The housing bubble: who’s on first?

Jan 28th, 2015 | By FCT

Then there’s the story of the 102 year-old stockbroker, who, back in 2009, was asked by a reporter what he thought of the “biggest crash since the Depression.” The old guy smiled a little and replied: “At this point in my career, I’ve seen the world end maybe ten times by now.”

Exactly.

So oil’s falling off the table, the Bank of Canada’s given us vanishingly small interest rates, Alberta’s on the ropes, housing prices and construction starts are slipping into a state of suspended animation and the stock market is looking like the indomitable Canadian boxer George Chuvalo ten rounds in with Muhammad Ali—battered but unbroken.

Is this bad for business? Without a doubt.

But here’s the thing: the economic forces set in motion by oil’s huge drop (sidebar: why hasn’t diesel come down in price?) are so complex that, like the intricate pattern of winds that drive the planet’s weather, who the heck can really say just how this will all play out?

The takehome lesson of ‘The Challenger Sale,’ as we saw back in September, is that not only did some very savvy financial services folk survive the mess in 2009 but they actually grew their business.

The real game here is context: trying to understand just what’s happening across the economy and then relating that to your marketplace is way too big an undertaking—a national average may not relate at all. Case in point: Winnipeg’s going to see very different forces at work on the housing/mortgage market than Moncton or Tofino, so most TV and print pundits aren’t worth betting on.

Why? Because their crystal ball-gazing’s way too ‘big picture’ to be of much local intelligence value. Moreover, contrarian or not, they’re only human and most are wrong far more often than they’re right. (This is of course the premise of Nassim Taleb’s profound book on anyone predicting anything because of the fragility of financial modelling, The Black Swan)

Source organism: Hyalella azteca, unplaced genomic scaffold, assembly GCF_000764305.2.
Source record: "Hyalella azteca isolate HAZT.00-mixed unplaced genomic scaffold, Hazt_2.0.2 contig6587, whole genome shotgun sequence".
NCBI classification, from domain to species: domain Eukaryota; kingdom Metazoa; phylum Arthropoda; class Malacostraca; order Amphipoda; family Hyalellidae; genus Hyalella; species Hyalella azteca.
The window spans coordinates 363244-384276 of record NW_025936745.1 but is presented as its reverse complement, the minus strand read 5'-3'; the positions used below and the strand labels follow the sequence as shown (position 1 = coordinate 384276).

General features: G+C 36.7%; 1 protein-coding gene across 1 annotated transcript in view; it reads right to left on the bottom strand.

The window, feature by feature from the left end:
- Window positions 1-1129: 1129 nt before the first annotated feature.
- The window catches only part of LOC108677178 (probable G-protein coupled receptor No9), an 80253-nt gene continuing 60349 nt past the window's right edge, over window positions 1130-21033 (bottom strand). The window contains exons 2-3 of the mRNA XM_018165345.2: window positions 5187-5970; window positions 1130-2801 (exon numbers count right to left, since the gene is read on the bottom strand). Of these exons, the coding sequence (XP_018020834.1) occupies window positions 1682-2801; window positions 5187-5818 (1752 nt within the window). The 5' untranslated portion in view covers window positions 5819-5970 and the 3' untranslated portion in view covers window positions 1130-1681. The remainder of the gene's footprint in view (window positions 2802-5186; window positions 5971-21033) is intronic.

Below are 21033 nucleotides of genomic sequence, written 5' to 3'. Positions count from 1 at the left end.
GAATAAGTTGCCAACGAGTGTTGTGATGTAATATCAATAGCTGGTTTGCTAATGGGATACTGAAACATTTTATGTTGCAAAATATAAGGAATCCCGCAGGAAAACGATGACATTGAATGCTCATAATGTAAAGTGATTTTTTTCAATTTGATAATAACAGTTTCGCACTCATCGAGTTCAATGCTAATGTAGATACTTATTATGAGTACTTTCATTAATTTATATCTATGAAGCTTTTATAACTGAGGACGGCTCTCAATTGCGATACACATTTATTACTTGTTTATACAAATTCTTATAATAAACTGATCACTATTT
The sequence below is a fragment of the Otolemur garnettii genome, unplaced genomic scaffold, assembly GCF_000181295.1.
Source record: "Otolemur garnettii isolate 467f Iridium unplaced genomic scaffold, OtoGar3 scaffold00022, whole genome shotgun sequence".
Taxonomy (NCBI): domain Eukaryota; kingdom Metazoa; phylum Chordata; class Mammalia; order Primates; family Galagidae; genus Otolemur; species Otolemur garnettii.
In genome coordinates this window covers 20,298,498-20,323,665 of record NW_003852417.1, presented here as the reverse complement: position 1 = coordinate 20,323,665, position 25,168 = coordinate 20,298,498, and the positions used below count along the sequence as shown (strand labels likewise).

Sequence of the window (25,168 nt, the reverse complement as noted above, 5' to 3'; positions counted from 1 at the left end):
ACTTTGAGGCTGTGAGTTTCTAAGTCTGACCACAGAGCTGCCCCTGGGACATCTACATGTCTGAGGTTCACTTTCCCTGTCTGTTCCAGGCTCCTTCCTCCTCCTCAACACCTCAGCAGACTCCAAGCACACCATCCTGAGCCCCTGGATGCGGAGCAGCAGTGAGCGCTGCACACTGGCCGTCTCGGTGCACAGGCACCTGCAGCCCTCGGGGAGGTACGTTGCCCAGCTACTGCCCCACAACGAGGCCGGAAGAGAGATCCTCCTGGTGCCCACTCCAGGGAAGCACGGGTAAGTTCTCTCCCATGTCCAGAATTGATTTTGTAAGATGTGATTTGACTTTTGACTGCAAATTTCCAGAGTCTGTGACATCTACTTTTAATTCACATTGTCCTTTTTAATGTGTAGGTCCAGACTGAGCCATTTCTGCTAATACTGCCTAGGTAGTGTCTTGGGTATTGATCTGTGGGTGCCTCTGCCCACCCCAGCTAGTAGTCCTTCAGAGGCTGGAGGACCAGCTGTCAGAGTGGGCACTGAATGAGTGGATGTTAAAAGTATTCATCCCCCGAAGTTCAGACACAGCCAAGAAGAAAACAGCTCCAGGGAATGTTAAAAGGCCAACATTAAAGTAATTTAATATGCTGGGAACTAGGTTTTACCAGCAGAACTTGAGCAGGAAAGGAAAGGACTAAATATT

So what’s a trusted advisor to do? Capitalize on the trust you’ve banked with your clients already. No matter how grim things get in Calgary or St John’s, people will still have children, need a bigger house, divorce and need a smaller one, suffer a death or health crisis, lose a job or win one. Life, as our old stockbroker knew, goes on.

Understanding the psychology of a client’s needs and wants means asking the right questions—and listening carefully—at the right time. What influences clients in 2015?

Are you sitting down? In 2014, 47% of Americans sampled for this terrific ‘Search Engine Journal’ financial and insurance advisors survey infographic said that Facebook was the #1 factor in their purchasing decisions. Common sense suggests that even in a fragile market, early adopters will form decisions (even about complex financial and insurance considerations) from peers on Facebook—and the infographic makes clear that’s where you’ll find them. (And, yes, you’re right: this data isn’t referenced by bank researchers or mortgage guys. It’s behavioural.)

That Facebook preference isn’t necessarily true of not-so-early adopters: they’re already in your trust network, so if you’ve been following our three-part business development series, you’ll have a CRM system in place and have identified and are talking to prime clients and ensuring they stay, trusting you and your business acumen, in your pipeline.

But here’s a shocker: the fastest growth in social media adoption is on Twitter…and for both men and women over 50. So if you want to build relationships with that segment, that’s where they are.

Canada’s Twitter population is slated to grow by some 28% this year (twice the US rate of adoption), according to the well-established web stats company eMarketer, skewing heavily towards urban areas.

What are potential clients scoping on Twitter? That’s a good question (answer: trending consumer patterns for just about everything) but the better question is where are potential clients interacting with Twitter? Answer: on their smartphones, where Canadians lead the world in per capita Twitter consumption growth, doubling since 2012.

Social media marketing for the mortgage industry is still in its infancy but it’s a solid bet—even in these strange and difficult times—that those who know their client networks will not only survive the harsh stuff now but will prosper.

Remember that BMW, one of the most successful brand marketers around, wisely never cuts its marketing communications spend in down markets: the car company doubles down, knowing that recessions always end…and when they end, the spend begins.

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